The Washington Manual of Critical Care

Marin H. Kollef, M.D., Timothy J. Bedient, M.D., Warren Isakow, M.D., Chad A. Witt, M.D., editors, Department of Medicine

Lippincott Williams & Wilkins (2007)

Following in the footsteps of “The Washington Manual of Medical Therapeutics,” the best-selling medical text worldwide in its 32nd edition, a group of residents and attending physicians from the Department of Medicine have released “The Washington Manual of Critical Care.” This first edition is designed for health-care providers who care for critically ill patients.

Spearheading the effort to create the manual were two faculty and two resident physicians: Marin H. Kollef, M.D., professor of medicine and head of the medical intensive care unit at Barnes-Jewish Hospital; Warren Isakow, M.D., assistant professor of medicine; and Timothy J. Bedient, M.D., and Chad A. Witt, M.D., senior residents in the Department of Medicine. Together, the four wrote many of the chapters and edited those written by other physicians.

The manual took nearly two years to complete and represents the combined work of 75 residents, fellows and attending physicians from the departments of internal medicine, neurology, surgery, anesthesia and obstetrics and gynecology. The manual includes treatment algorithms for more than 80 commonly encountered problems in the intensive care unit (ICU), including septic shock, acute respiratory distress syndrome, ventilator-associated pneumonia and respiratory failure, as well as chapters on common ICU procedures and equations, nutrition and pharmacology.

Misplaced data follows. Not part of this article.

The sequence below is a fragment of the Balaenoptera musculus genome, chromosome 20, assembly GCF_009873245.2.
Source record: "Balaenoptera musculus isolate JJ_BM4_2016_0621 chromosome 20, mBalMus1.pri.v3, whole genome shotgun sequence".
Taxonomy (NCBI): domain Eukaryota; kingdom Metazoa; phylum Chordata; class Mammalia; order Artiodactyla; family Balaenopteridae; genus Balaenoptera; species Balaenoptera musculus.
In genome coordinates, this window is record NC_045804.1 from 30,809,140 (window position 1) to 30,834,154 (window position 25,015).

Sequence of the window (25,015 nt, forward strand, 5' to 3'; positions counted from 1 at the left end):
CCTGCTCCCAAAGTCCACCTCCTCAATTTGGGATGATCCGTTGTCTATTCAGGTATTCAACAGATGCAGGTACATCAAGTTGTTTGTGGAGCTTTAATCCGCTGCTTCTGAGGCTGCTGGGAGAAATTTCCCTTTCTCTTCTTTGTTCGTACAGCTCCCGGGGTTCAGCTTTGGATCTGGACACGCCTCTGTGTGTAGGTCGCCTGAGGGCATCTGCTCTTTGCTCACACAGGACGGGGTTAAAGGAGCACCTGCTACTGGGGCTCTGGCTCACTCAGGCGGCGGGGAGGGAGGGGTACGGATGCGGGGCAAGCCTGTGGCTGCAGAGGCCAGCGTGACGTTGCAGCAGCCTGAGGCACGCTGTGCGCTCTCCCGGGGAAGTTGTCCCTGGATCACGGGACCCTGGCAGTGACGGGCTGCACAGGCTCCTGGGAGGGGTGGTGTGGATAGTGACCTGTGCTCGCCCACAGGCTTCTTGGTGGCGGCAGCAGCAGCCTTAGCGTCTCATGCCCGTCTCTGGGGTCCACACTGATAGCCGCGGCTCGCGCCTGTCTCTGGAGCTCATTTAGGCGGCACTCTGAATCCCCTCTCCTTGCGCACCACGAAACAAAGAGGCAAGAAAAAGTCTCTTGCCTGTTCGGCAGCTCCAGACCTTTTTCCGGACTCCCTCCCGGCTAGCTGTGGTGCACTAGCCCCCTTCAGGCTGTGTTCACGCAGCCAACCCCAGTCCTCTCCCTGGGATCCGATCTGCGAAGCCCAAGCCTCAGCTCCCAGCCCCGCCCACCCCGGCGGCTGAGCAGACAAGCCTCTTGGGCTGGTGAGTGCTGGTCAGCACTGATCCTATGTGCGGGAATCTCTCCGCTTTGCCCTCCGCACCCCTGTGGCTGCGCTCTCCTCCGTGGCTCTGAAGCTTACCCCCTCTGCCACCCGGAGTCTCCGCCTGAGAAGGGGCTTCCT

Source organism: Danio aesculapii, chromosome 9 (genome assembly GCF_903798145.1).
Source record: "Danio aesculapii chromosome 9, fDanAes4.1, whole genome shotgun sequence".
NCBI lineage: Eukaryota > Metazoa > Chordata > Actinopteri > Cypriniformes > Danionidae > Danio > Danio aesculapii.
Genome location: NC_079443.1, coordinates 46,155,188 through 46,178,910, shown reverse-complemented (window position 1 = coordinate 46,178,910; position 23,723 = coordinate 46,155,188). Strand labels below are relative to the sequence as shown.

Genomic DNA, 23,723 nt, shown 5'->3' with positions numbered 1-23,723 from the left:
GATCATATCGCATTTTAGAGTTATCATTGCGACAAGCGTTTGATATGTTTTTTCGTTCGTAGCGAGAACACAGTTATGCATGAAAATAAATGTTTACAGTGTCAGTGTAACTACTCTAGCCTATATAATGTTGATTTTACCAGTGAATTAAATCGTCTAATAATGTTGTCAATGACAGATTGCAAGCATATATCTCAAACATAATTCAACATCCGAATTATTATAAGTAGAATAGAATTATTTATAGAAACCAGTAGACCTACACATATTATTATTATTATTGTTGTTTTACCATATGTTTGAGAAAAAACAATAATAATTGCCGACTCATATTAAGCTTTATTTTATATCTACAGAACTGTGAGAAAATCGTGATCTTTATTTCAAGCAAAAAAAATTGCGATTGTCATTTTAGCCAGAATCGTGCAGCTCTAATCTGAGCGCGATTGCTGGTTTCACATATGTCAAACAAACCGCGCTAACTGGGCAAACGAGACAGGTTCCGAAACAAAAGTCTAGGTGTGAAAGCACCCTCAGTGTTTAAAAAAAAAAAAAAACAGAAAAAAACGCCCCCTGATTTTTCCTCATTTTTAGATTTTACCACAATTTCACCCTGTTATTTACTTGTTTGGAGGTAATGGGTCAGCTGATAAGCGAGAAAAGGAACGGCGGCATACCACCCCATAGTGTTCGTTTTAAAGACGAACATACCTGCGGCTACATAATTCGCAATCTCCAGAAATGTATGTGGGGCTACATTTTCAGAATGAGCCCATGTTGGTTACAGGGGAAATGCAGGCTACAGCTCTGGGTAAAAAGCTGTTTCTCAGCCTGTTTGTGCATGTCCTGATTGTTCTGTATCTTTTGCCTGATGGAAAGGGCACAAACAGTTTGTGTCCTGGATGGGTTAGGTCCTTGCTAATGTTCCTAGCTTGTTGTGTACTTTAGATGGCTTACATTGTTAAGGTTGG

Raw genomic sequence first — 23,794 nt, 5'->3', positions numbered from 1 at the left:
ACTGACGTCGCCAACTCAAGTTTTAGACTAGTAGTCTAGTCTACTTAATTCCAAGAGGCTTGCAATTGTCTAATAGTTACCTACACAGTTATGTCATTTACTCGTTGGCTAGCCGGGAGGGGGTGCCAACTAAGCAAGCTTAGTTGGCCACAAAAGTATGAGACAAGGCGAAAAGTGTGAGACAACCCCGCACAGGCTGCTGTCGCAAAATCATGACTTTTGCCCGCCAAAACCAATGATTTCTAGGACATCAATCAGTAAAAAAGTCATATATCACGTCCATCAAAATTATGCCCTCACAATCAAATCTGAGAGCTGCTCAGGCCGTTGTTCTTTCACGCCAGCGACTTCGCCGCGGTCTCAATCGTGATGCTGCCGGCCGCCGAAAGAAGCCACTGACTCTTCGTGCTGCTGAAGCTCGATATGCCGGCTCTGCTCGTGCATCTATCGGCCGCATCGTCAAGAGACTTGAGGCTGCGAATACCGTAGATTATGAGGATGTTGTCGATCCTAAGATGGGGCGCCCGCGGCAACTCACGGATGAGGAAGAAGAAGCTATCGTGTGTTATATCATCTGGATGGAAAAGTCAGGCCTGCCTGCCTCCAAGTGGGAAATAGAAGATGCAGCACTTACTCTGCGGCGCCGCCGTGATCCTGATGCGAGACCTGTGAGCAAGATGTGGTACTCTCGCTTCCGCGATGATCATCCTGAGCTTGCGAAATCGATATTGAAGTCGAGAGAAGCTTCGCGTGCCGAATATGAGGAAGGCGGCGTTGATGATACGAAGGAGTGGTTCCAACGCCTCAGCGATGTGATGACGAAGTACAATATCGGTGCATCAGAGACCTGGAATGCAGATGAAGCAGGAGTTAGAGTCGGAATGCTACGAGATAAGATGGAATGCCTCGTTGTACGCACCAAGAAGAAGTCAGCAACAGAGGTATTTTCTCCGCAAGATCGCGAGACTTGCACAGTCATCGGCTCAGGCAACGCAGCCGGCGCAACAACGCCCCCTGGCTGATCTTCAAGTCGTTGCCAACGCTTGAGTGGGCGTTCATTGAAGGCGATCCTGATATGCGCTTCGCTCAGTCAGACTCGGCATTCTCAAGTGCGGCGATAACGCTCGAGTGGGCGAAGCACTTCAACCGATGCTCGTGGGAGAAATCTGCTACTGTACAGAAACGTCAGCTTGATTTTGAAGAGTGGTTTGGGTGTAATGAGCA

Kollef, Bedient, Isakow and Witt dedicated the manual to the late Daniel P. Schuster, M.D., the Virginia E. and Sam J. Golman Chair in Respiratory Intensive Care Medicine and a professor of medicine and of radiology, who died Sept. 11, 2007.

Kollef and Bedient said the goal behind the manual was to provide physicians a concise algorithm-based tool for the management of critically ill patients.

“The motivation for writing the manual was the complex nature of critical care medicine and the expanding body of literature on the subject in recent years,” Bedient said. “There was also really no convenient critical-care text on the market. The critical care books that are out there tend to be bulky and have a lot on physiology but not much practical and specific treatment information that can be used at the bedside. We wanted to make a manual that would fit into the pocket of a white coat and provide specific evidence-based treatment guidelines.”

“Given my experience with house officers, hospitalists and intensivists, it has become clear that more innovative approaches for the acquisition of medical knowledge are needed,” Kollef said. “The manual represents the first real attempt at providing such a tool specific for this patient population.”

Keeping with the tradition of the Washington Manual series, the critical care manual is expected to be updated every three years. The authors said they hope it will become a staple in caring for critically ill patients.